A broken Mexico: Allegations of collusion between the Sinaloa cartel and Mexican political parties

  • Beith M
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Abstract

The Mexican drug war, in full swing since December 2006, has now claimed more than 40,000 lives. Dozens of high-level cartel operatives have been captured or killed, yet the leadership of one cartel, from Sinaloa in northwestern Mexico, has remained apparently untouched. The apparent lack of a crackdown on the Sinaloa Cartel has spurred criticisms of the Calderon administration, as well as US authorities aiding in the drug fight -- some critics contend that the Sinaloa Cartel has enjoyed protection from the authorities. The Sinaloa Cartel's history of protection and collusion by authorities goes back a long way -- during the reign of the PRI from 1929 to 2000, Sinaloa's drug traffickers were allowed to operate with near-total impunity. But mounting evidence -- captures and deaths of high-level operatives from Sinaloa as well as arrests of relatives of the leadership -- suggests that the claims of collusion against the current Mexican administration are false. [PUBLICATION ABSTRACT]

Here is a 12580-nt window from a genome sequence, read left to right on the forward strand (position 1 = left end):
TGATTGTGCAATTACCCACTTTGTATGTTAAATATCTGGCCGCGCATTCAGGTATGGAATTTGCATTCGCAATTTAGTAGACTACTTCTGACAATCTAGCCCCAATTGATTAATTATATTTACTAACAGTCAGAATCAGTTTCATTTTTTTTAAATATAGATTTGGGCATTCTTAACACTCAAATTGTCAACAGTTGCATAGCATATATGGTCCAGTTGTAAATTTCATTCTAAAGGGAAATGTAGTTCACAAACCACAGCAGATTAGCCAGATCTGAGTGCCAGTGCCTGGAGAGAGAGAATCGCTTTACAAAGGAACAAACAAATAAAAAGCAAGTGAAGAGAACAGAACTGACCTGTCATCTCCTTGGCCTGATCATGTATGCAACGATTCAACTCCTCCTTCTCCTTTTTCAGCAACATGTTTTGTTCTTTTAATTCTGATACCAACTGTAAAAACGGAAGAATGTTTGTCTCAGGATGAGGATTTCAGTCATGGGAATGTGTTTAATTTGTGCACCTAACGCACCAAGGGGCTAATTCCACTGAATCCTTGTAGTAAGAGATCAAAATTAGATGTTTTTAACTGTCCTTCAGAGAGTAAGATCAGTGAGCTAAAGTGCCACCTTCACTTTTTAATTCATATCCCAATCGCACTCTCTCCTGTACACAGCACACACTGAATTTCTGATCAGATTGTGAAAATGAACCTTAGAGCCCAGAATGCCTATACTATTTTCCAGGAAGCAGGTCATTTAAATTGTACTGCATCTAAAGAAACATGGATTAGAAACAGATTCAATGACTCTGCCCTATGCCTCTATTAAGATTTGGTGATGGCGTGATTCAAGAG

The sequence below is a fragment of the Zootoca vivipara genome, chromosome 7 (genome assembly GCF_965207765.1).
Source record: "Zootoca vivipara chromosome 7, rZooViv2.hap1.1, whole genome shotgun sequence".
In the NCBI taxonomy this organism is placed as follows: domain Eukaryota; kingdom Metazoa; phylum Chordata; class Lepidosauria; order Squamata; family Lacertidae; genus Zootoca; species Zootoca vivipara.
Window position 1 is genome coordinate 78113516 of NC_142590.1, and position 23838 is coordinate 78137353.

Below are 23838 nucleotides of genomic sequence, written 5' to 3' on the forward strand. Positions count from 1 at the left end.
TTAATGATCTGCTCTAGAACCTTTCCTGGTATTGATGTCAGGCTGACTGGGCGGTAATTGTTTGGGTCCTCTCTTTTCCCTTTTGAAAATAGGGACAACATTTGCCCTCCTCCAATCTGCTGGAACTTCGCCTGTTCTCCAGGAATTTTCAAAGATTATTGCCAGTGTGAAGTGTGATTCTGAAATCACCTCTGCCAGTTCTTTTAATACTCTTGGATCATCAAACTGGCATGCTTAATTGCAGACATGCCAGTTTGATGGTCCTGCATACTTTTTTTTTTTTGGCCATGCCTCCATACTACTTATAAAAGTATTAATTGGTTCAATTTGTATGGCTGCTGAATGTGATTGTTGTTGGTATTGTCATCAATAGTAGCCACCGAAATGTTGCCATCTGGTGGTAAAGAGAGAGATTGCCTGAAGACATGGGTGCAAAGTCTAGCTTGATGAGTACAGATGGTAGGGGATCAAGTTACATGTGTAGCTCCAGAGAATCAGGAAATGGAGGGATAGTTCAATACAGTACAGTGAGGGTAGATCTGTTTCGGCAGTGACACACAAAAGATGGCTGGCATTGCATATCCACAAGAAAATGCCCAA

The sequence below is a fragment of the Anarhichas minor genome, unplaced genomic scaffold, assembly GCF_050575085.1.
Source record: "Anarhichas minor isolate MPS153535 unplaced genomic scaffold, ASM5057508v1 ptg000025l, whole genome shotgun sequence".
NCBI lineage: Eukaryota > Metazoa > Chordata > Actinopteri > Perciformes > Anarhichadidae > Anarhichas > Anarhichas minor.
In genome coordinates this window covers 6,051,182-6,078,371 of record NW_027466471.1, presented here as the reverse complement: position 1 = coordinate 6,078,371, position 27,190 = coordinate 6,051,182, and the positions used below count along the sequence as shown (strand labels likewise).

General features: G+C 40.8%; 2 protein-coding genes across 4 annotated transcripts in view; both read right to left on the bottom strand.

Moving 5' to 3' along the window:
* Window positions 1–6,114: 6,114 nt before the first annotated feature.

Author-supplied keywords

  • 'El Chapo' Guzmán
  • Calderón
  • Mexico
  • PAN
  • PRI
  • Sinaloa Cartel
  • corruption
  • criminalization

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Authors

  • Malcolm Beith

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